doesn't return a numerical value

It is not an actual division. It is a Mathematical Statement that is either True or False

Divisibility Mathematical Model

  • Let with . There exist unique with such that

  • We call and the quotient and remainder of when divided by respectively

  • When , we can say is a Factor of

Divisibility Rule

  • An efficient way to determine if a given Integer (整数) is divisible by a fixed Factor without performing the division, usually by examining the digits of the given integer

Save Resource Usage

In order to perform division in programming, we need to store the number in a variable. If the given integer is too huge, we need a ton of memory space to store the integer and a ton of computation power to perform the division. Not to mention, In some programming languages, there is a upper value limit a variable can store before overflow.

Typical Divisibility Rules

  • Divisibility by 2: Check if the last digit is even
  • Divisibility by 3: Calculate the sum of the digits, if the sum is divisible by 3, the original number is as well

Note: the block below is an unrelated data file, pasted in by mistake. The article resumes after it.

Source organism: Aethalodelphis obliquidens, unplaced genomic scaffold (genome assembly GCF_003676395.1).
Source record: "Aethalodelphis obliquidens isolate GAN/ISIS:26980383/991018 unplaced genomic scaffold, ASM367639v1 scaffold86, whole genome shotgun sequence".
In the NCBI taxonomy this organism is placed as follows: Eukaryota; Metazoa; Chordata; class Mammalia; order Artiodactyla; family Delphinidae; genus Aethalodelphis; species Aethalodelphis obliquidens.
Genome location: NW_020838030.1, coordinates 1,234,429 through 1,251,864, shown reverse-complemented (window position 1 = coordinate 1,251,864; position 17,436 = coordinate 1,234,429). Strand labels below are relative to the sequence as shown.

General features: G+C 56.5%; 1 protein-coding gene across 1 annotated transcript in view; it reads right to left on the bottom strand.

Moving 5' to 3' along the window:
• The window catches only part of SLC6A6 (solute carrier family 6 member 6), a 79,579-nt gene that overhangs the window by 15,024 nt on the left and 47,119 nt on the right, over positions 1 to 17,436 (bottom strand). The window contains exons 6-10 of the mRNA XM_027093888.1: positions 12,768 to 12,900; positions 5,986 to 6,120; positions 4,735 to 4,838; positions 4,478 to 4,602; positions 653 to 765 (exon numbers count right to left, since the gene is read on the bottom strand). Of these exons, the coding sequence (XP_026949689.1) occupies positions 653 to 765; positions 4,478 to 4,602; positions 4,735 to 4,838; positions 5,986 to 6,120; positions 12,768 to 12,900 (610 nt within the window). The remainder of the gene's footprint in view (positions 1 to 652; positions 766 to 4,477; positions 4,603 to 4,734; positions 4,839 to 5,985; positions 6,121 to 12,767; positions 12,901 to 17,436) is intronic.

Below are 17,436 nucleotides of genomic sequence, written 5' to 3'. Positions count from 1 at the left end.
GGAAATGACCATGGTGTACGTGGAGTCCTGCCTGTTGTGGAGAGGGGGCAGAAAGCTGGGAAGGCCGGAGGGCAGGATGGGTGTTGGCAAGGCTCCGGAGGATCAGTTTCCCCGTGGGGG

• Divisibility by 5: Check if the last digit is 0 or 5
  • Divisibility by 10: Check if the number ends in a 0

Divisibility by 6

Since , , thus the given number must fulfil both Divisibility by 2 and Divisibility by 3 to be Divisible by 6

Divisibility Rules Exceptions

  • Divisibility by 4: Look at the last two digits. If the number formed by them is divisible by 4, the original number is too. Here, you might need to divide the two-digit number by 4
  • Divisibility by 7: This rule is trickier:
    • Double the last digit and subtract it from the remaining number
    • If the result is divisible by 7, the original number is too. You might need to divide during this subtraction step
  • Divisibility by 11:
    • Alternately subtract and add groups of digits
    • If the result is divisible by 11, so is the original number. Some division might be needed in these steps


Theorem 4.3.1

  • A positive divisor of a positive integer
  • For all positive integers a and b, if a|b, then a<=b

Theorem 4.3.2

  • Divisors of 1
  • The only divisors of 1 are 1 and -1

Theorem 4.4.3

  • Transitivity of Divisibility
  • For all integers a, b, c. If a|b and b|c, then a|c